Bill Rancic Defends His Wife Giuliana After Fashion Police Controversy: 'I Tried to Get Them to Release the Footage' 42 years, 2,191 covers and 55,436 stories from PEOPLE magazine's history for you to enjoy
- See the Will Smith Joke Larry Wilmore Cut from His White House Correspondents' Dinner Monologue
- Read the Cover Story: Prince Harry: Finding My Purpose
- Dierks Bentley on How Touring Has Changed Most over the Years: 'Hangovers Last Longer Than They Used to'
- 6 Simple Steps for Taking a Flawless Selfie (#Nofilter Necessary)
- WATCH: Nikki Reed: 'Everything About Who I Am Is My Mom'
On Newsstands Now
- Matthew McConaughey: In His Own Words
- Jessa Duggar's Wedding Album
- Brittany Maynard's Final Days
Pick up your copy on newsstands
Click here for instant access to the Digital Magazine
People Top 5
LAST UPDATE: Tuesday February 10, 2015 01:10PM EST
PEOPLE Top 5 are the most-viewed stories on the site over the past three days, updated every 60 minutes
- September 07, 1987
- Vol. 28
- No. 10
An Iowa Town Debates the Fate of Grant Wood's Gothic Backdrop
The little white house still stands on the hill in Eldon, but its future is clouded. Owner Carl Smith, 80, who has six children, is leaning toward turning it over to the state for use as a Grant Wood museum, hoping its fame can generate income in the depressed farming area. He is worried, however, about the fate of its tenants, Kelly Haynes and his family. The Hayneses pay $50 a month to live in the three-bedroom house. "They can't even afford the $50," says Smith. "Their parents pay that."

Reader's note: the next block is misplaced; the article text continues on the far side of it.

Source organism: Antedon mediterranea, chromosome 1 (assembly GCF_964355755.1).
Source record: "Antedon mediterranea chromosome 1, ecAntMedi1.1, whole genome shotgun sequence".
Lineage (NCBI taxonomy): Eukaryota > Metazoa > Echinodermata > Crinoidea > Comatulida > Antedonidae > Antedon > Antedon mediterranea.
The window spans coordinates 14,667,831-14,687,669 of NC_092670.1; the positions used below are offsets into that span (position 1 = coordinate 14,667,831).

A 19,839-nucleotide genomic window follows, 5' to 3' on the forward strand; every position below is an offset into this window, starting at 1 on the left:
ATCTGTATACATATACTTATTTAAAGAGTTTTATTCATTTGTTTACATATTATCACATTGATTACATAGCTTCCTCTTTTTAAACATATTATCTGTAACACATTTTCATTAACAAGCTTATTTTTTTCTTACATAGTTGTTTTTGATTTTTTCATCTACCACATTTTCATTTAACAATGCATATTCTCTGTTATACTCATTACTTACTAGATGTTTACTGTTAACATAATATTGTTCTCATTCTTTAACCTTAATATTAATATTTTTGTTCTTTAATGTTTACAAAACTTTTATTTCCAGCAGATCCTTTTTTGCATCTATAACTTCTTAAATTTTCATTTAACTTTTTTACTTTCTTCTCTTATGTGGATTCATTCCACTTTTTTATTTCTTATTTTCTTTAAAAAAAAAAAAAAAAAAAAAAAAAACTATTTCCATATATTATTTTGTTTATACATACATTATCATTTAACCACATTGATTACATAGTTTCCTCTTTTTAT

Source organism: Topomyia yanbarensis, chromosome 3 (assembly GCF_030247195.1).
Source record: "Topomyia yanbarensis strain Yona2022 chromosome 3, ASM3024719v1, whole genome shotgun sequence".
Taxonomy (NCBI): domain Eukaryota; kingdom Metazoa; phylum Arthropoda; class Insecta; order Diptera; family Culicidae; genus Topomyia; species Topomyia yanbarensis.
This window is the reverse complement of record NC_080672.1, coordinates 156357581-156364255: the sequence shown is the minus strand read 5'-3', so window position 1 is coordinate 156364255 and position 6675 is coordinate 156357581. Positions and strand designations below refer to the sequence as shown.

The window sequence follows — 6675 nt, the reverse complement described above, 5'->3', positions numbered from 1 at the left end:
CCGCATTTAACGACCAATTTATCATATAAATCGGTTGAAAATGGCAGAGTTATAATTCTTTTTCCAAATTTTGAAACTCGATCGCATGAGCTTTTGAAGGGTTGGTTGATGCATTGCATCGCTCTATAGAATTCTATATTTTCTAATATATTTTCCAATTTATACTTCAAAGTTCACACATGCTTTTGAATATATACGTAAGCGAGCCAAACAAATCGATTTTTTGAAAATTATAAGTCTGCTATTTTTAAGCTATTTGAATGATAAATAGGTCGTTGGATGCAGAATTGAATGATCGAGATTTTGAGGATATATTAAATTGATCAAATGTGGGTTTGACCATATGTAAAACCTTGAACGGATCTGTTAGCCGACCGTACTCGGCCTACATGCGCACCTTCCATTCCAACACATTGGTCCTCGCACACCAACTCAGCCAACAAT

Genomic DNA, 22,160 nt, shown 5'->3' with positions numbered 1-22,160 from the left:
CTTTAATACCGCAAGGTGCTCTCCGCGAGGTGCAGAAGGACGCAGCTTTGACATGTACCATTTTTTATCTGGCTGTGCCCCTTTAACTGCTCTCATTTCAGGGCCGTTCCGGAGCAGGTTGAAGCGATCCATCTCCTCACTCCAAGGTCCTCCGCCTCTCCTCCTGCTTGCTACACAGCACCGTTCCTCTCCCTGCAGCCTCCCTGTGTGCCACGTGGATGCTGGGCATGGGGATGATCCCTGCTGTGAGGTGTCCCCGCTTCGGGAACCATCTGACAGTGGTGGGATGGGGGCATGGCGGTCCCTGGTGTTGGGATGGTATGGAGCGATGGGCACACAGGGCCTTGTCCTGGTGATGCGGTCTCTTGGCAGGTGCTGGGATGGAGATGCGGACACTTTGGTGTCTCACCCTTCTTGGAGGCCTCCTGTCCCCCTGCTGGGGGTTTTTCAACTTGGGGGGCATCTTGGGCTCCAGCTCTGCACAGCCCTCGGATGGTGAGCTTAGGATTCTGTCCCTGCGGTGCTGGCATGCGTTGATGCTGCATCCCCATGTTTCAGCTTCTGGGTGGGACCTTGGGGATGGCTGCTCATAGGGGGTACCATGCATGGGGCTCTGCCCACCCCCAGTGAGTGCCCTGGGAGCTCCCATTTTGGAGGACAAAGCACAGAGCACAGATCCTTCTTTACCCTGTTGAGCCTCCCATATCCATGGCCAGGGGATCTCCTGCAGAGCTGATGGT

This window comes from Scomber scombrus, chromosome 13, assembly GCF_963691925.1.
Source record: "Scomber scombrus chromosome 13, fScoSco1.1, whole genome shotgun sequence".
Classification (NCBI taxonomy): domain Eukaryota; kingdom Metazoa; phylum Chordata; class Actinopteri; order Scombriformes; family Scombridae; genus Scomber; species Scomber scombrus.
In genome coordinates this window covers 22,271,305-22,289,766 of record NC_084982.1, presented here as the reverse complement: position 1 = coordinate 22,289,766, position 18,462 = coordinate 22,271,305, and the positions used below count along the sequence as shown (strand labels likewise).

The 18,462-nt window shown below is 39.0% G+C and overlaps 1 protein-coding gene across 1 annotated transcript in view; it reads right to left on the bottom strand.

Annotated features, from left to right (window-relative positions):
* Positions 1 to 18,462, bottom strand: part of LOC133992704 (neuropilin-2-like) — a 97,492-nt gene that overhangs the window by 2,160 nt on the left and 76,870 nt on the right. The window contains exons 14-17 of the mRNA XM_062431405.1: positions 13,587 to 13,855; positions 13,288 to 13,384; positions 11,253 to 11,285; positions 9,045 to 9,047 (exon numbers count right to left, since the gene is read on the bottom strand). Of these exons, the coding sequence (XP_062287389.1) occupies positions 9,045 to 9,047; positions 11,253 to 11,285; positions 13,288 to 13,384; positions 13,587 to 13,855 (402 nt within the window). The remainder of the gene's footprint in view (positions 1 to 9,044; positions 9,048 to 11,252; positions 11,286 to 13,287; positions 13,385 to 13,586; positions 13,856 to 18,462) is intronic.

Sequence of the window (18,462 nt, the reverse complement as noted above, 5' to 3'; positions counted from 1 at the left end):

Smith is to meet with state officials in three weeks to discuss plans for the house. He doesn't feel he can stipulate that the Hayneses must be kept on. An agitated Mrs. Haynes says, "The state better be prepared to find us another place to live. They just better. They can't just throw us out."
Many Eldon residents support the museum idea, as does Wood's sister Nan, now 88. State Sen. Donald E. Gettings of Ottumwa says that a Grant Wood museum/souvenir stand "could be as popular as Mount Rushmore." Nevertheless, Stanford University's Wanda M. Corn opposes Gettings' plan. Says Corn, a Grant Wood expert: "I think the house should be left in its plain state without a lot of honky-tonk, so that people can come upon it just exactly as Grant Wood did—as a simple little house at the edge of town." The Hayneses no doubt agree.
Treat Yourself! 4 Preview Issues
The most buzzed about stars this minute!